Political Science Major
The Major in Political Science
Political Science prepares students for a variety of careers, public and private, including those directly related to politics and those based on graduate training. Departmental requirements are designed not just to prepare students for graduate school, but to give all majors broad exposure to politics and ready them for responsible citizenship in the contemporary world.
Basic Requirement: Each major must complete 10 units in the Political Science Department
The department offers courses in four sub-fields: American Politics, Political Theory, Comparative Politics, and International Relations. The College Catalog indicates the departmental offerings by sub-field, and a current list is included below.
Students must take:
1) In the American politics subfield:
PS 200 - American Politics and Government
2) In the international relations subfield:
PS 209 - Introduction to International Relations or
PS 225 - Conduct of American Foreign Policy
3) In the comparative subfield:
PS 236 - Introduction to Comparative Politics
4) In the political theory subfield:
PS 205 - Foundations of Political Economy or
PS 270 - Liberty and Equality or
PS 292 - American Political Thought or
PS 298 – What is Political Philosophy?
Students are strongly advised to take the prescribed courses at the 200 level before taking courses at the 300 level. Either 209 or 225 can be counted towards the major, but not both.
II. Sub-field Distribution
A minimum of 10 units in the political science department is required, to include the following:
1) Two units in each of four subfields. In each subfield, students must take A) the prescribed course or one of the prescribed courses, and B) one additional course in that subfield.
2) A tutorial in one subfield selected for emphasis. Students who are admitted to write theses are exempt from the tutorial requirement.
3) One additional course to reach the 10-unit minimum. The elective may not be the internship courses, 231 or 233. In addition to the regular courses offered by the department, students may count as their elective one of the following courses: a Topics in Politics course (203), an independent study (402), or one course taken at another institution, in the United States or abroad.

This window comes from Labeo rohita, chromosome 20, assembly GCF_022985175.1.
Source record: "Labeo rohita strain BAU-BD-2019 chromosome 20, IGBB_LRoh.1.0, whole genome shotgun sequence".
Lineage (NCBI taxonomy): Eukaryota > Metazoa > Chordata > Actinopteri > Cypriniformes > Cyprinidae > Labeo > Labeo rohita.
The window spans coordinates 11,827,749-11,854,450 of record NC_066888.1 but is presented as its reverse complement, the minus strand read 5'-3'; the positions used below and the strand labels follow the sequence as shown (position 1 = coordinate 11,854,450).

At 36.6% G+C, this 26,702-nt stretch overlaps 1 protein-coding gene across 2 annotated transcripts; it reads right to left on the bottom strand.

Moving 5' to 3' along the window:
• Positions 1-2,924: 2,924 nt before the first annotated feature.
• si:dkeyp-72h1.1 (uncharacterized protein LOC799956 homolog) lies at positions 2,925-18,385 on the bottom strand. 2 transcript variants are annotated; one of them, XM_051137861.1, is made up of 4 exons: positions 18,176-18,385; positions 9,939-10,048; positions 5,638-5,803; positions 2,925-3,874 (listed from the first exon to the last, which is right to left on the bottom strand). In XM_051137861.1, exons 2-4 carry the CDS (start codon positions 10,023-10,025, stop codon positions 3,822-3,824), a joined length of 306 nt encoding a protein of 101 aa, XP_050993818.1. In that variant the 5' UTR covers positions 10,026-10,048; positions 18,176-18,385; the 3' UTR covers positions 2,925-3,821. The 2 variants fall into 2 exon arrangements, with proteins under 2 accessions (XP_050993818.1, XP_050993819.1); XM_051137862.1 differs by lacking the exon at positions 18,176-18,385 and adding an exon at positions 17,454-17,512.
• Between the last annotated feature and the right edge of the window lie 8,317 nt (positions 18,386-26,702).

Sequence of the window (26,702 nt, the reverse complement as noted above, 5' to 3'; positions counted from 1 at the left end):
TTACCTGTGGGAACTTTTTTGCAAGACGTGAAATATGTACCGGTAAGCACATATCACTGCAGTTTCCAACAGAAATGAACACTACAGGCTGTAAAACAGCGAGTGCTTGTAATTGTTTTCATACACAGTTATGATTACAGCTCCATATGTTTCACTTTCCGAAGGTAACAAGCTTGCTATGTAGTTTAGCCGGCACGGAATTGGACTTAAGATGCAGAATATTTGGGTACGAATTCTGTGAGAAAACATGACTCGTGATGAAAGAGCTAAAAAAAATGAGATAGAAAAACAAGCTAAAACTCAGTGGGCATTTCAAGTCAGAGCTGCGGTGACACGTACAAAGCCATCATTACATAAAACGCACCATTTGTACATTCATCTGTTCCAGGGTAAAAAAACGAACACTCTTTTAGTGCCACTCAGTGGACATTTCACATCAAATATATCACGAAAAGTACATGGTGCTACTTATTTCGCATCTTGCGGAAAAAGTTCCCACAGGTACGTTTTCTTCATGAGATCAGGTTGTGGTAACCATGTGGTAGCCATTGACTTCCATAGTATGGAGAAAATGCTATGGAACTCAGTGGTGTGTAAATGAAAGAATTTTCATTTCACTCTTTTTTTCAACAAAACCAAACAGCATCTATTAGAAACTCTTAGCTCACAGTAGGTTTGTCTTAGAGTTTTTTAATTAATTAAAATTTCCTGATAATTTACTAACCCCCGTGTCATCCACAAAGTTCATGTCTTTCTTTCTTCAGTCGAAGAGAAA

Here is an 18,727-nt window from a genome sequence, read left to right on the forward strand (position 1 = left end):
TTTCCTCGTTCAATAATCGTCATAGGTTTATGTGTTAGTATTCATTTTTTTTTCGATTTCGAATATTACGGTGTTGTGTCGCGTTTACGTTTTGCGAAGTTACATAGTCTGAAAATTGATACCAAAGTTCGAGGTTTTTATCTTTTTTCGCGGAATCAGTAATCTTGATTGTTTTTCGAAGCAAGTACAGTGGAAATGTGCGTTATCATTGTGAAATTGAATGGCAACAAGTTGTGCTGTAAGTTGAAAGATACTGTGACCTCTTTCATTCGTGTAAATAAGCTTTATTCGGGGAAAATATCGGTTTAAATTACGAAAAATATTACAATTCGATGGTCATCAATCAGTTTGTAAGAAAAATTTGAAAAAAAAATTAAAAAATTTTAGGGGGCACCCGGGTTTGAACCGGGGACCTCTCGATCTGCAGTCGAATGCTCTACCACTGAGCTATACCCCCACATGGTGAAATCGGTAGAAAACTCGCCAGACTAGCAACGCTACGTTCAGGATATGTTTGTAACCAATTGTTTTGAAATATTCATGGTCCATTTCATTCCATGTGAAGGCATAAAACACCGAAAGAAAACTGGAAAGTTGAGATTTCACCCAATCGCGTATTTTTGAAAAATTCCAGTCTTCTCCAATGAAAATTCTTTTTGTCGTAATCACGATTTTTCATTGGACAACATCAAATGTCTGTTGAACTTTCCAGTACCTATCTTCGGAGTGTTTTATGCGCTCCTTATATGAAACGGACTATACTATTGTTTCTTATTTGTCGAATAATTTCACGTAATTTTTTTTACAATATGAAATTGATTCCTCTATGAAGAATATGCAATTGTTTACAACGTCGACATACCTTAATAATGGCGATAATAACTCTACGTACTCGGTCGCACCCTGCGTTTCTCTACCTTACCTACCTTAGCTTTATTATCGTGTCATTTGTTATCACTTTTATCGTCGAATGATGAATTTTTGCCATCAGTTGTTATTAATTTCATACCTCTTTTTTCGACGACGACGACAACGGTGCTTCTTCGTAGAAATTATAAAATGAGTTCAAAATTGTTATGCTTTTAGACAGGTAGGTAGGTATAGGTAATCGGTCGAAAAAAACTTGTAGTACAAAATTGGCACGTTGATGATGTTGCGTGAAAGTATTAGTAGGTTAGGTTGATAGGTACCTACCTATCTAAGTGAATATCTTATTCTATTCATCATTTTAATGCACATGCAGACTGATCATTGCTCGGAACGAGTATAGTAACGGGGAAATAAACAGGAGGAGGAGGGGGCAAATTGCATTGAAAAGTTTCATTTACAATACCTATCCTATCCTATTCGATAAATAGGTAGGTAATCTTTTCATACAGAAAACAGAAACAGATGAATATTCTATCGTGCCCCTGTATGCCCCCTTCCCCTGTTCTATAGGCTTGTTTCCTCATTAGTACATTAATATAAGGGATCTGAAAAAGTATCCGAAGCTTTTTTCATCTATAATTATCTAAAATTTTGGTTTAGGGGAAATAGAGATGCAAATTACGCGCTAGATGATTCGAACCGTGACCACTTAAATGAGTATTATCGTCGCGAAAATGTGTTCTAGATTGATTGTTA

III. Study Abroad
Students earning Political Science credit in off-campus programs or study at other institutions may qualify for relief from the 10-unit rule. However, the department believes a degree in Political Science from Colorado College means that majors did most of their work here. The department will normally count one unit of Political Science in an off-campus program toward the basic ten units. Any use of non-CC credit toward the major must have the approval of the student's departmental advisor or the department chair.
IV. Recommended Courses Outside of the Department:
A. The department strongly urges all its majors to achieve at least intermediate-level competency in a foreign language.
B. The department also advises all majors to take Principles of Economics and at least two courses in History.
Distinction in political science will be awarded based on a graduating senior’s cumulative GPA in courses within the major.
Proposals to write a senior thesis must normally be submitted by the beginning of the final block of the student’s junior year, but a student studying off campus a the end of the junior year may submit a proposal in the first week of Block 1 of the senior year.
VII. Transfer Students
The department chair will consider granting credit toward the major for courses taken at another institution prior to admission to Colorado College at the time the student declares the major. Advanced Placement courses in high school may count toward total units for graduation and should be taken into consideration when selecting courses for the major. They do not, however, qualify for relief from the 10-unit rule.
This is the Political Science Introduction Us
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